The first bout is described as one of the most crowd-pleasing bouts of the year in Germany, and De Carolis and many observers felt that the Italian had done enough to win.

De Carolis told German language website RAN.DE that he was more prepared for the re-match, and that due to the arrogance Feigenbutz displayed in the aftermath of the first fight, he was confident that he had won over some of the audience. Though De Carolis fell short of predicting victory, he promised a re-vamped strategy tailored to what he has learned about Feigenbutz, whom he termed immature and inexperienced.

The stage is set for Feigenbutz vs De Carolis 2, this Saturday January 9th in Offenburg, Germany. If you can get to the live event do it, if not you have SAT.1 in Germany airing the fights, and The Boxing Channel right back here for full results.

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2015 Knock Out of the Year – Saul Alvarez KO’s James Kirkland

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On May 9th of 2015, Saul “Canelo” Alvarez delivered a resonant knock-out of James Kirkland on HBO that wins the 2015 KO of the Year.

The knock-out itself came in the third round, after slightly more than two minutes of action. The end came when Alvarez delivered a single, big right hand that caught Kirkland on the jaw and left him flat on his back after spinning to the canvas.Alvarez was clearly the big star heading into the fight. The fight was telecast by HBO for free just one week after the controversial and disappointing Floyd Mayweather Jr. and Manny Pacquiao fight, and Alvarez was under pressure to deliver the type of finish that people were going to talk about. Kirkland was happy to oblige Alvarez, taking it right to Alvarez from the start. Kirkland’s aggression saw him appear to land blows that troubled the young Mexican in the early going. Alvarez played good defense, and he floored Kirkland in the first round, displaying his power and his technique in knocking down an aggressive opponent.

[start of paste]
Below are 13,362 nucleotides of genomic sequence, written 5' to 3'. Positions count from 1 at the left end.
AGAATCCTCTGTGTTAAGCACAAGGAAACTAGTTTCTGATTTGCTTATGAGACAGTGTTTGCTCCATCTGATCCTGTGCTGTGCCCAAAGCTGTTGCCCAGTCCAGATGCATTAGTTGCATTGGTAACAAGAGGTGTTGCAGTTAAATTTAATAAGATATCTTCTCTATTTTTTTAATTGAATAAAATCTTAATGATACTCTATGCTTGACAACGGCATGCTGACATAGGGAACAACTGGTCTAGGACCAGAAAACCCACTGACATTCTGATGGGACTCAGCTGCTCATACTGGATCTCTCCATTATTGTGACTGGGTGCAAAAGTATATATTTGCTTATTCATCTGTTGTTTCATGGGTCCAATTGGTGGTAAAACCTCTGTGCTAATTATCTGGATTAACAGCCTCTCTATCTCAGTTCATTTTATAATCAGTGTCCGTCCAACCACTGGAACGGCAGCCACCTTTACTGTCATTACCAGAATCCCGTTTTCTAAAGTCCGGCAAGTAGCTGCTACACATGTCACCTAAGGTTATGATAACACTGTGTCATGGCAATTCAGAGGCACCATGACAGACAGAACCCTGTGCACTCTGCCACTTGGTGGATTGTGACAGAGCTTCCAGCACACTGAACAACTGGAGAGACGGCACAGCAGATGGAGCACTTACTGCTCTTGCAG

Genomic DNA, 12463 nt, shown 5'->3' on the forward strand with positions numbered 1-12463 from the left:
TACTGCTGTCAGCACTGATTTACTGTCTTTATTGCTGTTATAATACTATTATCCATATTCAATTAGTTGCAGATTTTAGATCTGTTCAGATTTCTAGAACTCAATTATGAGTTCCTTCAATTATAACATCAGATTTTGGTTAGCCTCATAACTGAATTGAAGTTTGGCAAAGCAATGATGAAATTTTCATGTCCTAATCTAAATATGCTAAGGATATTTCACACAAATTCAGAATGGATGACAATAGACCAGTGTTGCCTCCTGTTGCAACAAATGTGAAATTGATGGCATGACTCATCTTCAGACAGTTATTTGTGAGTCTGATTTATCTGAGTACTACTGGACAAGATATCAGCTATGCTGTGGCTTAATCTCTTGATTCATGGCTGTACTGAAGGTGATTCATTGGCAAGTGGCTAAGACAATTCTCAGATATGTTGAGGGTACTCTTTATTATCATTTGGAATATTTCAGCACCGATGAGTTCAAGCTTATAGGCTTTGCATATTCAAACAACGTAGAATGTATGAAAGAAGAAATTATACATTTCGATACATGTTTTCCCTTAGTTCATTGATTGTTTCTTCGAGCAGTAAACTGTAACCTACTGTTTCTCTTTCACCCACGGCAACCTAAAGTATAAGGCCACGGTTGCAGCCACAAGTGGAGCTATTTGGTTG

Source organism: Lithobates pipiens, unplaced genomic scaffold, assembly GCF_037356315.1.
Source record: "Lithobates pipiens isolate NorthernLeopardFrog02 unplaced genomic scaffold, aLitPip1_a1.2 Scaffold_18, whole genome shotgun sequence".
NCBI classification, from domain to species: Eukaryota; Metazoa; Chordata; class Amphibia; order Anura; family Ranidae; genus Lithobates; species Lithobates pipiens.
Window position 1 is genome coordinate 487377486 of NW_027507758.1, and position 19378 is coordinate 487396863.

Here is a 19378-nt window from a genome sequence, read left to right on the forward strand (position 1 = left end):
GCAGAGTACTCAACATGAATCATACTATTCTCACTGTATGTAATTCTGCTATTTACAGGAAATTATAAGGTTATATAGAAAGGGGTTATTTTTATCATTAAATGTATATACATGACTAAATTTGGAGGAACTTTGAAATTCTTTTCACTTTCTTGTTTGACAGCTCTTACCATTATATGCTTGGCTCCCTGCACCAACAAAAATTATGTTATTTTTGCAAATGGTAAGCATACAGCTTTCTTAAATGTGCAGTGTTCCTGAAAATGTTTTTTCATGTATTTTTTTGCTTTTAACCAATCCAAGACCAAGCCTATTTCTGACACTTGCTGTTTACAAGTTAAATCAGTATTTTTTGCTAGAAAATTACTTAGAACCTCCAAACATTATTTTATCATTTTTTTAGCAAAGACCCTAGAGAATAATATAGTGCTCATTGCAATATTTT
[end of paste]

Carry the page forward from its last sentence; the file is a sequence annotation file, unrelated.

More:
However, Kirkland kept coming at Alvarez and the fight entered the third round with both men working hard and the feeling that the fight would not go the distance. Kirkland continued to move forward, keeping “Canelo” against the ropes and scoring points with a barrage of punches while looking for an opening.

At around the two minute mark, Alvarez landed an uppercut that sent Kirkland to the canvas again. Kirkland got up, but it was clear that he did not have his legs under him. Kirkland was going to try to survive the round, but Alvarez had an opportunity to close out the fight. The question was would he take it?

Alvarez closed in on Kirkland, putting his opponent’s back to the ropes. Kirkland was hurt, but he was still dangerous, pawing with punches and loading up for one big shot.

But it was the big shot “Canelo” threw that ended the night. Kirkland never saw it coming, as he was loading up with a huge right hand of his own. The right Alvarez threw cracked Kirkland in the jaw, and his eyes went blank. His big right hand whizzed harmlessly over the head of a ducking Alvarez, providing the momentum for the spin that left Kirkland prone on the canvas.

Saul “Canelo” Alvarez went on to defeat Miguel Cotto in his second fight of 2015 and he is clearly one of boxing’s biggest stars heading into 2016. On May 9th Alvarez added another reel to his highlight film when he knocked out James Kirkland with the 2015 “Knock Out of the Year”.

Photo by naoki fukuda